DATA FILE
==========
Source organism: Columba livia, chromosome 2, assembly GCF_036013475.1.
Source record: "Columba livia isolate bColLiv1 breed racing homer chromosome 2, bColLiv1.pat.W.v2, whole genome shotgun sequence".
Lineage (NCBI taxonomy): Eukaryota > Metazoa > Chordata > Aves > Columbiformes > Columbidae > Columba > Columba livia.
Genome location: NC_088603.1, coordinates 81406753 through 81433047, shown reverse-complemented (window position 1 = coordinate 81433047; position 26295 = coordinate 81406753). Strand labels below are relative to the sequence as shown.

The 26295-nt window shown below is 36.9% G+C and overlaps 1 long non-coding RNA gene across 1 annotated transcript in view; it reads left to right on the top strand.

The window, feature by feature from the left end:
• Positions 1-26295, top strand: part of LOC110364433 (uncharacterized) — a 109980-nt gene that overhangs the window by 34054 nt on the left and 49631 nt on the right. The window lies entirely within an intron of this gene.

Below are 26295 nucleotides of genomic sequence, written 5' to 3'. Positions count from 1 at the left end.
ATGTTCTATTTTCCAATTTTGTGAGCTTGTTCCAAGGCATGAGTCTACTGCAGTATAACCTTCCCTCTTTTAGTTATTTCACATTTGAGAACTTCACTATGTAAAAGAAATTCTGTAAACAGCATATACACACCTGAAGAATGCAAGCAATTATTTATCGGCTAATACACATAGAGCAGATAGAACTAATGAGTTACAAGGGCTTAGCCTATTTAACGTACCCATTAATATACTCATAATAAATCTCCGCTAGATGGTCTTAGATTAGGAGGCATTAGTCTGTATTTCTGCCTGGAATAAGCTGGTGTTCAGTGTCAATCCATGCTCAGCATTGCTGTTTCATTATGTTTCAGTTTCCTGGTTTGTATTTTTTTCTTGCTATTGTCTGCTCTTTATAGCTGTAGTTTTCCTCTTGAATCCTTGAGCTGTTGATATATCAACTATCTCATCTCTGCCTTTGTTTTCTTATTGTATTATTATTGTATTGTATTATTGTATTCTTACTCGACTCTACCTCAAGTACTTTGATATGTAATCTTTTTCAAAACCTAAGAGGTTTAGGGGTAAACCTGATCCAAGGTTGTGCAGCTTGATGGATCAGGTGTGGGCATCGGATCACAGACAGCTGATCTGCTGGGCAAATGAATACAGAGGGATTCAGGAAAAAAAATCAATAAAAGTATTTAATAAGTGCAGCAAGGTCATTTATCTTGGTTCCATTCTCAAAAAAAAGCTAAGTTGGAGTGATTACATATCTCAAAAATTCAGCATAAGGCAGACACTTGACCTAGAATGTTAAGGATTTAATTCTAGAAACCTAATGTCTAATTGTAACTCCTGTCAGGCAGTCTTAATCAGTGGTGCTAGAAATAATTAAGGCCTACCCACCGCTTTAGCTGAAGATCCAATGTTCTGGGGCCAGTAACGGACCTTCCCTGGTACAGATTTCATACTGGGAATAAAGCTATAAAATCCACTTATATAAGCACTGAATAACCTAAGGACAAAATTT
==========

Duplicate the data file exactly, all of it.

Source organism: Columba livia, chromosome 2, assembly GCF_036013475.1.
Source record: "Columba livia isolate bColLiv1 breed racing homer chromosome 2, bColLiv1.pat.W.v2, whole genome shotgun sequence".
Lineage (NCBI taxonomy): Eukaryota > Metazoa > Chordata > Aves > Columbiformes > Columbidae > Columba > Columba livia.
Genome location: NC_088603.1, coordinates 81406753 through 81433047, shown reverse-complemented (window position 1 = coordinate 81433047; position 26295 = coordinate 81406753). Strand labels below are relative to the sequence as shown.

The 26295-nt window shown below is 36.9% G+C and overlaps 1 long non-coding RNA gene across 1 annotated transcript in view; it reads left to right on the top strand.

The window, feature by feature from the left end:
• Positions 1-26295, top strand: part of LOC110364433 (uncharacterized) — a 109980-nt gene that overhangs the window by 34054 nt on the left and 49631 nt on the right. The window lies entirely within an intron of this gene.

Below are 26295 nucleotides of genomic sequence, written 5' to 3'. Positions count from 1 at the left end.
ATGTTCTATTTTCCAATTTTGTGAGCTTGTTCCAAGGCATGAGTCTACTGCAGTATAACCTTCCCTCTTTTAGTTATTTCACATTTGAGAACTTCACTATGTAAAAGAAATTCTGTAAACAGCATATACACACCTGAAGAATGCAAGCAATTATTTATCGGCTAATACACATAGAGCAGATAGAACTAATGAGTTACAAGGGCTTAGCCTATTTAACGTACCCATTAATATACTCATAATAAATCTCCGCTAGATGGTCTTAGATTAGGAGGCATTAGTCTGTATTTCTGCCTGGAATAAGCTGGTGTTCAGTGTCAATCCATGCTCAGCATTGCTGTTTCATTATGTTTCAGTTTCCTGGTTTGTATTTTTTTCTTGCTATTGTCTGCTCTTTATAGCTGTAGTTTTCCTCTTGAATCCTTGAGCTGTTGATATATCAACTATCTCATCTCTGCCTTTGTTTTCTTATTGTATTATTATTGTATTGTATTATTGTATTCTTACTCGACTCTACCTCAAGTACTTTGATATGTAATCTTTTTCAAAACCTAAGAGGTTTAGGGGTAAACCTGATCCAAGGTTGTGCAGCTTGATGGATCAGGTGTGGGCATCGGATCACAGACAGCTGATCTGCTGGGCAAATGAATACAGAGGGATTCAGGAAAAAAAATCAATAAAAGTATTTAATAAGTGCAGCAAGGTCATTTATCTTGGTTCCATTCTCAAAAAAAAGCTAAGTTGGAGTGATTACATATCTCAAAAATTCAGCATAAGGCAGACACTTGACCTAGAATGTTAAGGATTTAATTCTAGAAACCTAATGTCTAATTGTAACTCCTGTCAGGCAGTCTTAATCAGTGGTGCTAGAAATAATTAAGGCCTACCCACCGCTTTAGCTGAAGATCCAATGTTCTGGGGCCAGTAACGGACCTTCCCTGGTACAGATTTCATACTGGGAATAAAGCTATAAAATCCACTTATATAAGCACTGAATAACCTAAGGACAAAATTT